In November, the United States pledged $3 billion over the next four years to the UNFCCC's Green Climate Fund, which distributes financing for adaptation measures, like defending coast lines against rising seas, and clean energy projects in developing countries, which have contributed little to global warming but are often the most susceptible to its impacts.

Five other plans have been submitted to the UN since February: the European Union (EU), Mexico, Norway, Switzerland, and Russia, which also submitted its plan today. They cover about 65 percent of greenhouse emissions from the industrialized world, according to the UNFCCC.

The EU committed to reducing emissions 40 percent compared to 1990 levels by 2030. That's an additional 20 percent over its 2020 goal. Russia, which in 2011 was the fourth largest emitter in the world, reiterated its commitment to reducing emissions between 70 and 75 percent below 1990 levels by 2020.

Mexico is the first developing country to submit a plan to the UN, committing to a peak in emissions by 2026 and a 22 percent reduction in greenhouse gases compared to a projected "business as usual" scenario by the year 2030. With investments from other countries, that reduction could increase to 36 percent.

"Importantly, many of these contributions also speak to longer term aims representative of progressively increasing ambition over time," Christiana Figueres, UNFCCC executive secretary, said in a statement. "Over the coming months, we expect many more nations to come forward to make their submissions public. The pace at which these contributions are coming forward bodes well for Paris and beyond."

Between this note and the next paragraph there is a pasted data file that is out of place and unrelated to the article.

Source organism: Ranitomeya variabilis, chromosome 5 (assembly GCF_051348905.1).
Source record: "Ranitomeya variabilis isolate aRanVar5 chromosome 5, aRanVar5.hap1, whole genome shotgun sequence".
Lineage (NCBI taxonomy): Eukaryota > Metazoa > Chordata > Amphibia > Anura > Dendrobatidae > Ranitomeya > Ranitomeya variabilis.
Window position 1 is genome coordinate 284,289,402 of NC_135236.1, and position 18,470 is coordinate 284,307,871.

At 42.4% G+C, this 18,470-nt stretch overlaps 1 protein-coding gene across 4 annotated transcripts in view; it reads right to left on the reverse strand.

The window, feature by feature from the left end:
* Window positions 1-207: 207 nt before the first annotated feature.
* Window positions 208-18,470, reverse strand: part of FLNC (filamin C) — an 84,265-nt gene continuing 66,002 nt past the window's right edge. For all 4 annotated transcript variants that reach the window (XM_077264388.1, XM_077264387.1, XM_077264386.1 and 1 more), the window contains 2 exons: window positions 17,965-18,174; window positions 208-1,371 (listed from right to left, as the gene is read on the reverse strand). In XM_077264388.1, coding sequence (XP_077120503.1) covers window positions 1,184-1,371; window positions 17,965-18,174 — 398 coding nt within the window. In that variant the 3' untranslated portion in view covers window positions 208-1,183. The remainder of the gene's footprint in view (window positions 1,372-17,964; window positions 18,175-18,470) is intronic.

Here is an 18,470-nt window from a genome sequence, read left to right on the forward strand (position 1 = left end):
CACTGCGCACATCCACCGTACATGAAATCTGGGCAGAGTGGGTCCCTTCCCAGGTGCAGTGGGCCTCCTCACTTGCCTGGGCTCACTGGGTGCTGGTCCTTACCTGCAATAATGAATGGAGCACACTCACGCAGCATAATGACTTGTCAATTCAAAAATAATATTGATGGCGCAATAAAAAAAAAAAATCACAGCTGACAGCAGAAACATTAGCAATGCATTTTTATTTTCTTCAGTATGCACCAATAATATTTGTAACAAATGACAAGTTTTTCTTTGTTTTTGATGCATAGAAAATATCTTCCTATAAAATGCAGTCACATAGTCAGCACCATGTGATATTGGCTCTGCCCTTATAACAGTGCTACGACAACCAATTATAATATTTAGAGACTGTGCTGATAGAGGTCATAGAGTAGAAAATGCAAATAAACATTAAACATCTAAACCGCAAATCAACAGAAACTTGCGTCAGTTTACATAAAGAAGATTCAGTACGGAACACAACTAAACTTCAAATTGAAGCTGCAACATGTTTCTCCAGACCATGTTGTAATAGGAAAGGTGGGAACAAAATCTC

China's INDC is expected to require the country to peak its emissions by 2030, following the agreement it made with the United States.

Related: Here's why China's climate pledge might not be such a great leap forward

Senator Jim Inhofe, a Republican from Oklahoma who chairs the Senate Environment and Public Works Committee, vowed to shoot down Obama's pledge.

"As the Obama administration continues to pursue a radical agenda on global warming, it's clear Americans are beginning to question if the cost of billions of dollars to our economy and tens of thousands of lost job opportunities is really worth it for potentially no gain," Inhofe said in a statement.

Yet, Inhofe — and Congress — may never get to vote on a UN climate agreement. Whatever emerges from the Paris talks is unlikely to take the form of an international treaty, which would require Congressional approval. Instead it's likely to be built around voluntary pledges backed by each nations' head of state.

"At some point, going forward into the future, we are going to need to find ways to have Congress act," David Waskow, international climate director at the World Resources Institute, told VICE News. "But our analysis shows that there is a suite of things using existing authority that can be done to achieve the target set out."

Follow Laura Dattaro on Twitter: @ldattaro